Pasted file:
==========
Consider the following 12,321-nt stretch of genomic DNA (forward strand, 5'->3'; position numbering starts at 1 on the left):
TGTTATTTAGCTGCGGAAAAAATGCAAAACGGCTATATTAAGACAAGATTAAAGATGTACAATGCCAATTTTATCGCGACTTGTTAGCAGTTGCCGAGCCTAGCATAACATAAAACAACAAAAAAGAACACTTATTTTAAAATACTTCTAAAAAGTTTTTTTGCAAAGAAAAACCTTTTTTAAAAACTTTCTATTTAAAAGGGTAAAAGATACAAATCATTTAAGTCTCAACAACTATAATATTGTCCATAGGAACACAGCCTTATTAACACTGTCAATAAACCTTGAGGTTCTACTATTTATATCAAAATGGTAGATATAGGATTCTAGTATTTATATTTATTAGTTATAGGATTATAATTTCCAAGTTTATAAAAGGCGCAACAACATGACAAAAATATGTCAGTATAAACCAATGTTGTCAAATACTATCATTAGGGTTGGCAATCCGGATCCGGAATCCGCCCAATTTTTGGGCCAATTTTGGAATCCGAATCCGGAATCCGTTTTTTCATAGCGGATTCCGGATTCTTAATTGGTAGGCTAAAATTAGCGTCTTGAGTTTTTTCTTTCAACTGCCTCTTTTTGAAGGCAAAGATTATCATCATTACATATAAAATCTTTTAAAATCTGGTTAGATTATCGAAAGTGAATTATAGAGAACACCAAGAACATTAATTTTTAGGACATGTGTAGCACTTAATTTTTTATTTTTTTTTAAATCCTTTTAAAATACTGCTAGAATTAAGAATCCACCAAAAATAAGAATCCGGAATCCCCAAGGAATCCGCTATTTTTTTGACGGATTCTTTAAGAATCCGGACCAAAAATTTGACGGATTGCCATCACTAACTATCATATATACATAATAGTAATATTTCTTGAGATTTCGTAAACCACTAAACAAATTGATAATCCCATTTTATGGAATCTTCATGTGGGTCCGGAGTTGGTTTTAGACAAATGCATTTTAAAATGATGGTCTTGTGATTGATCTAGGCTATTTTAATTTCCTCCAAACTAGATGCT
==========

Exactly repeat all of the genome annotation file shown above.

Consider the following 12,321-nt stretch of genomic DNA (forward strand, 5'->3'; position numbering starts at 1 on the left):
TGTTATTTAGCTGCGGAAAAAATGCAAAACGGCTATATTAAGACAAGATTAAAGATGTACAATGCCAATTTTATCGCGACTTGTTAGCAGTTGCCGAGCCTAGCATAACATAAAACAACAAAAAAGAACACTTATTTTAAAATACTTCTAAAAAGTTTTTTTGCAAAGAAAAACCTTTTTTAAAAACTTTCTATTTAAAAGGGTAAAAGATACAAATCATTTAAGTCTCAACAACTATAATATTGTCCATAGGAACACAGCCTTATTAACACTGTCAATAAACCTTGAGGTTCTACTATTTATATCAAAATGGTAGATATAGGATTCTAGTATTTATATTTATTAGTTATAGGATTATAATTTCCAAGTTTATAAAAGGCGCAACAACATGACAAAAATATGTCAGTATAAACCAATGTTGTCAAATACTATCATTAGGGTTGGCAATCCGGATCCGGAATCCGCCCAATTTTTGGGCCAATTTTGGAATCCGAATCCGGAATCCGTTTTTTCATAGCGGATTCCGGATTCTTAATTGGTAGGCTAAAATTAGCGTCTTGAGTTTTTTCTTTCAACTGCCTCTTTTTGAAGGCAAAGATTATCATCATTACATATAAAATCTTTTAAAATCTGGTTAGATTATCGAAAGTGAATTATAGAGAACACCAAGAACATTAATTTTTAGGACATGTGTAGCACTTAATTTTTTATTTTTTTTTAAATCCTTTTAAAATACTGCTAGAATTAAGAATCCACCAAAAATAAGAATCCGGAATCCCCAAGGAATCCGCTATTTTTTTGACGGATTCTTTAAGAATCCGGACCAAAAATTTGACGGATTGCCATCACTAACTATCATATATACATAATAGTAATATTTCTTGAGATTTCGTAAACCACTAAACAAATTGATAATCCCATTTTATGGAATCTTCATGTGGGTCCGGAGTTGGTTTTAGACAAATGCATTTTAAAATGATGGTCTTGTGATTGATCTAGGCTATTTTAATTTCCTCCAAACTAGATGCT